Gazit D, Zilberman Y, Turgeman G, Zhou S, Kahn A
. Recombinant TGF-beta1 stimulates bone marrow osteoprogenitor cell activity and bone matrix synthesis in osteopenic, old male mice
[Internet]. J Cell Biochem 1999;73(3):379-89. Publisher's VersionAbstract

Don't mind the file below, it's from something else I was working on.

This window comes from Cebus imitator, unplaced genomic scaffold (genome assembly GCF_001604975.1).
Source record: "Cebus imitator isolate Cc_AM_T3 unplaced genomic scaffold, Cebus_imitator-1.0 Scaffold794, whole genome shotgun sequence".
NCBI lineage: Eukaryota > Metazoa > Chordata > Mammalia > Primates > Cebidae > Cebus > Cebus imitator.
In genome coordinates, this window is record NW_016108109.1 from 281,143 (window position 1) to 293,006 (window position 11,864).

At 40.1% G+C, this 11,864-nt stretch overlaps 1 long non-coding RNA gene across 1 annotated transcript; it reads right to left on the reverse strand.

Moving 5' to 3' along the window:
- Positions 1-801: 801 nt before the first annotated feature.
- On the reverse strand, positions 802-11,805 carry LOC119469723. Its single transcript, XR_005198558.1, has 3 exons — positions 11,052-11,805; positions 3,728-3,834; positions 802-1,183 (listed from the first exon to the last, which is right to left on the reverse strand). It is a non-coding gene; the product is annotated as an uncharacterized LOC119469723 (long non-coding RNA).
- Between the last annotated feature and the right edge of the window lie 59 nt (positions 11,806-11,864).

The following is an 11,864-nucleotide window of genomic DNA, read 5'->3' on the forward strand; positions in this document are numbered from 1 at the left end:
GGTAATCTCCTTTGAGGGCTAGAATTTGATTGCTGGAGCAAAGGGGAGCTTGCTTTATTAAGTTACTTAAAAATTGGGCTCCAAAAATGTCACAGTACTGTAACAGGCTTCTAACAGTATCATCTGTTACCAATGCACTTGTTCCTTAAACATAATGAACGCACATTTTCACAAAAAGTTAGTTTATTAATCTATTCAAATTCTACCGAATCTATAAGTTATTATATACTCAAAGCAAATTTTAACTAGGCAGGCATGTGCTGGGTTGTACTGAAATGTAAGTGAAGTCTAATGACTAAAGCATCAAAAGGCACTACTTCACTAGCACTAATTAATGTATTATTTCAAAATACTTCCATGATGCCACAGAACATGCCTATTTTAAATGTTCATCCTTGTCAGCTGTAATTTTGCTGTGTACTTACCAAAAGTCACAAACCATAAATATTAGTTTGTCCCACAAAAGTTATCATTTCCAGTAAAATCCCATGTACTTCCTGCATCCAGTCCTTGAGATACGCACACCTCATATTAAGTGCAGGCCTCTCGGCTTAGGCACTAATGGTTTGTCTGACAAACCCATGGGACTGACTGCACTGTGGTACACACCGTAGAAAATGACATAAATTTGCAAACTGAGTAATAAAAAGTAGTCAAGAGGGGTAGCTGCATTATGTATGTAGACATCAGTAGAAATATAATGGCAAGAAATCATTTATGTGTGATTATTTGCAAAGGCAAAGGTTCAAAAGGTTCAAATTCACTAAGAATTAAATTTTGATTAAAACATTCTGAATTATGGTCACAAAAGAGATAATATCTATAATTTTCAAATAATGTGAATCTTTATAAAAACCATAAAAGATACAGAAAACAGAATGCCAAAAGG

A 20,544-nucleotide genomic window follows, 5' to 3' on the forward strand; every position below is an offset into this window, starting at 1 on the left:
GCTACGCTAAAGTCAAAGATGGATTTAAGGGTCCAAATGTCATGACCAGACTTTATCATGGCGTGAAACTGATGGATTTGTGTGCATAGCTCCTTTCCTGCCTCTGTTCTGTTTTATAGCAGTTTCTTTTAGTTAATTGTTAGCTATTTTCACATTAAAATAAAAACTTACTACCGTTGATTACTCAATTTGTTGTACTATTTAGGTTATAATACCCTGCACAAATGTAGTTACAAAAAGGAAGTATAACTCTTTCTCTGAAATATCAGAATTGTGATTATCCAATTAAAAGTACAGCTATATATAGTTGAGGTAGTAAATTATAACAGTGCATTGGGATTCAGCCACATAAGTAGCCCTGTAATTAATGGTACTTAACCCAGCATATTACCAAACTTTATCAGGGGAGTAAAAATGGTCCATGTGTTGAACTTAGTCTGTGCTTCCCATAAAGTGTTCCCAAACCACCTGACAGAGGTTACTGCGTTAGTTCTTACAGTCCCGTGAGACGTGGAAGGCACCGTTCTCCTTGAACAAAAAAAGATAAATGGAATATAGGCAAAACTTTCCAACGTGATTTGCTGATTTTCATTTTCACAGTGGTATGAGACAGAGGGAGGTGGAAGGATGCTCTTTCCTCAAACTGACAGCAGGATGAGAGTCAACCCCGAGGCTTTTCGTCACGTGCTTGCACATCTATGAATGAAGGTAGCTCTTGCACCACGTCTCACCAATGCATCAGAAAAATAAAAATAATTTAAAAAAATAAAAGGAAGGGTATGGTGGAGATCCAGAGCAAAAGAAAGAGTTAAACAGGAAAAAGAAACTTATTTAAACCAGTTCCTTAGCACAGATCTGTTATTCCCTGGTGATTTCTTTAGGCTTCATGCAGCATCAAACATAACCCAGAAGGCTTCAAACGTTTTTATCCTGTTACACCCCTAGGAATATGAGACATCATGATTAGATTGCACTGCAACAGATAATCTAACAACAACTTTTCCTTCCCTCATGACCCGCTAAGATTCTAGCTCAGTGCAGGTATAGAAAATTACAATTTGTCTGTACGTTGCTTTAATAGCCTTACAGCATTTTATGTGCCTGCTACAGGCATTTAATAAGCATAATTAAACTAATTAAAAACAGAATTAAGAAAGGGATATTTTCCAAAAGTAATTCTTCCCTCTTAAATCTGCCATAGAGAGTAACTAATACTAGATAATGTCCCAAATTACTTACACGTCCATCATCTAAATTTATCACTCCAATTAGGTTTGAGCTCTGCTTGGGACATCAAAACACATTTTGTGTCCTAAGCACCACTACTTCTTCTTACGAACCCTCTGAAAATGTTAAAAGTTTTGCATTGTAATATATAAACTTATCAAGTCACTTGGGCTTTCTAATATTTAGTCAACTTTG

We have previously hypothesized that the osteopenic changes seen in the skeletons of old male BALB/c mice are due to reductions in the availability and/or synthesis of bone TGF-beta which results in fewer, less osteogenic marrow osteoprogenitor cells (CFU-f; OPCs) and lower levels of bone formation. Among other things, this hypothesis would predict that introducing exogenous TGF-beta into old mice (growth factor replacement) should stimulate marrow CFU-f and increase bone formation. In the present study, we have tested this prediction and, indirectly the hypothesis, by injecting human recombinant TGF-beta1, i.p., into both young adult (4 month) and old mice (24 month). The effects of the growth factor on the skeleton were then assessed by measurements of trabecular bone volume, bone formation, fracture healing, and the number, proliferative, apoptotic, and alkaline phosphatase activity of marrow CFU-f/OPCs. Our data show that the introduction of 0.5 or 5.0 ug/day of TGF-beta1 into old mice for 20 days 1) increases trabecular bone volume, bone formation and the mineral apposition rate, 2) augments fracture healing, 3) increases the number and size of CFU-f colonies, and 4) increases proliferation and diminishes apoptosis of CFU-f in primary bone marrow cultures. Importantly, these stimulatory effects of injected growth factor are apparently age-specific, i.e., they are either not seen in young animals or, if seen, are found at much lower levels. While these observations do not exclude other possible mechanisms for the osteopenia of old mice, they provide further support for the hypothesis that, with age, diminished TGF-beta synthesis or availability results in a reduction in the marrow osteoprogenitor pool and bone formation. The findings also demonstrate that the latter changes can be reversed, at least transiently, by introducing exogenous TGF-beta1.